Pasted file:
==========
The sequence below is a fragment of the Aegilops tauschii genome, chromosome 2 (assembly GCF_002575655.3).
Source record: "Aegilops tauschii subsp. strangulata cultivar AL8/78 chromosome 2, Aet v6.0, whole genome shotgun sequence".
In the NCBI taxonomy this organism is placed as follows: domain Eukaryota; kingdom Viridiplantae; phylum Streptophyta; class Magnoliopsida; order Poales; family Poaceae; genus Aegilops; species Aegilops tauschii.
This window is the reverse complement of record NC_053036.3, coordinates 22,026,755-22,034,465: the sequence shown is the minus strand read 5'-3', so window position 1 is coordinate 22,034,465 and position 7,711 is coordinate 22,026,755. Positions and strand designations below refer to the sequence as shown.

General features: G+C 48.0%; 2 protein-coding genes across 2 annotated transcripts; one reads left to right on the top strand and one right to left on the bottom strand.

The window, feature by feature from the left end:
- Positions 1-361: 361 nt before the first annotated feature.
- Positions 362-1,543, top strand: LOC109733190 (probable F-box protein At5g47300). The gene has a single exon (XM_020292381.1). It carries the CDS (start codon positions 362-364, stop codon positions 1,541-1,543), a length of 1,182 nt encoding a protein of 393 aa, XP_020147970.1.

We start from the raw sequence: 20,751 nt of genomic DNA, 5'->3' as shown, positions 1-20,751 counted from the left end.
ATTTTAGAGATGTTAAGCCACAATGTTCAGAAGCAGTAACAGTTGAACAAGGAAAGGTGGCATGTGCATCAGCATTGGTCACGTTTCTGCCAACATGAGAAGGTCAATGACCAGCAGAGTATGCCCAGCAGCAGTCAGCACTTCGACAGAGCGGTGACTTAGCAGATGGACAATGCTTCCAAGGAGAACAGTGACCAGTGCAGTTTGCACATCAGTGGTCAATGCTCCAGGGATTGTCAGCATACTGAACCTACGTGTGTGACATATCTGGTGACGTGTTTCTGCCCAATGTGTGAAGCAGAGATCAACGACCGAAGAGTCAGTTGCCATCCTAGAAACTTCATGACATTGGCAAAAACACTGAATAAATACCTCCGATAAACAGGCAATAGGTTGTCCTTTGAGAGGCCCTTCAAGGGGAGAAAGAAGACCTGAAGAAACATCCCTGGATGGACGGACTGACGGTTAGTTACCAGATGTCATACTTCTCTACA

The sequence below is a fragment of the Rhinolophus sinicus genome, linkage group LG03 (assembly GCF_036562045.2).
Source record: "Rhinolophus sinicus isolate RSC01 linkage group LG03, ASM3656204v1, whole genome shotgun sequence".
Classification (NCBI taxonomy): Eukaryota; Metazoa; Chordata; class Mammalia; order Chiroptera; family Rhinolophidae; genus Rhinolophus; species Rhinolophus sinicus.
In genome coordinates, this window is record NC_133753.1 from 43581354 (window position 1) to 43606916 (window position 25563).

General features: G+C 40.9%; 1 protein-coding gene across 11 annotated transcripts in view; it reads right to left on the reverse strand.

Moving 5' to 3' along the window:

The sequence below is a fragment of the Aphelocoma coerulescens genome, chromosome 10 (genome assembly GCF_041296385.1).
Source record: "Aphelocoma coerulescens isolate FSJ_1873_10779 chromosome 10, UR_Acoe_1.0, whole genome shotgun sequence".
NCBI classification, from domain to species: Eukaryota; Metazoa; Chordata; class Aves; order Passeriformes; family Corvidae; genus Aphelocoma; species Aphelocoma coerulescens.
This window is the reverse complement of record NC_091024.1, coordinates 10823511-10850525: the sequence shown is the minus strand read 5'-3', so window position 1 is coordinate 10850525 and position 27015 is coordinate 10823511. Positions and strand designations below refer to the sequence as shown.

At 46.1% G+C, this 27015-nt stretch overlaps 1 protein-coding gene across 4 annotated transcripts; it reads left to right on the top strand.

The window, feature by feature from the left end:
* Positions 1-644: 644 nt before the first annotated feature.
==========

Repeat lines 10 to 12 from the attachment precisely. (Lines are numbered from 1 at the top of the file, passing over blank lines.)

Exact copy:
ATTTTAGAGATGTTAAGCCACAATGTTCAGAAGCAGTAACAGTTGAACAAGGAAAGGTGGCATGTGCATCAGCATTGGTCACGTTTCTGCCAACATGAGAAGGTCAATGACCAGCAGAGTATGCCCAGCAGCAGTCAGCACTTCGACAGAGCGGTGACTTAGCAGATGGACAATGCTTCCAAGGAGAACAGTGACCAGTGCAGTTTGCACATCAGTGGTCAATGCTCCAGGGATTGTCAGCATACTGAACCTACGTGTGTGACATATCTGGTGACGTGTTTCTGCCCAATGTGTGAAGCAGAGATCAACGACCGAAGAGTCAGTTGCCATCCTAGAAACTTCATGACATTGGCAAAAACACTGAATAAATACCTCCGATAAACAGGCAATAGGTTGTCCTTTGAGAGGCCCTTCAAGGGGAGAAAGAAGACCTGAAGAAACATCCCTGGATGGACGGACTGACGGTTAGTTACCAGATGTCATACTTCTCTACA

The sequence below is a fragment of the Rhinolophus sinicus genome, linkage group LG03 (assembly GCF_036562045.2).
Source record: "Rhinolophus sinicus isolate RSC01 linkage group LG03, ASM3656204v1, whole genome shotgun sequence".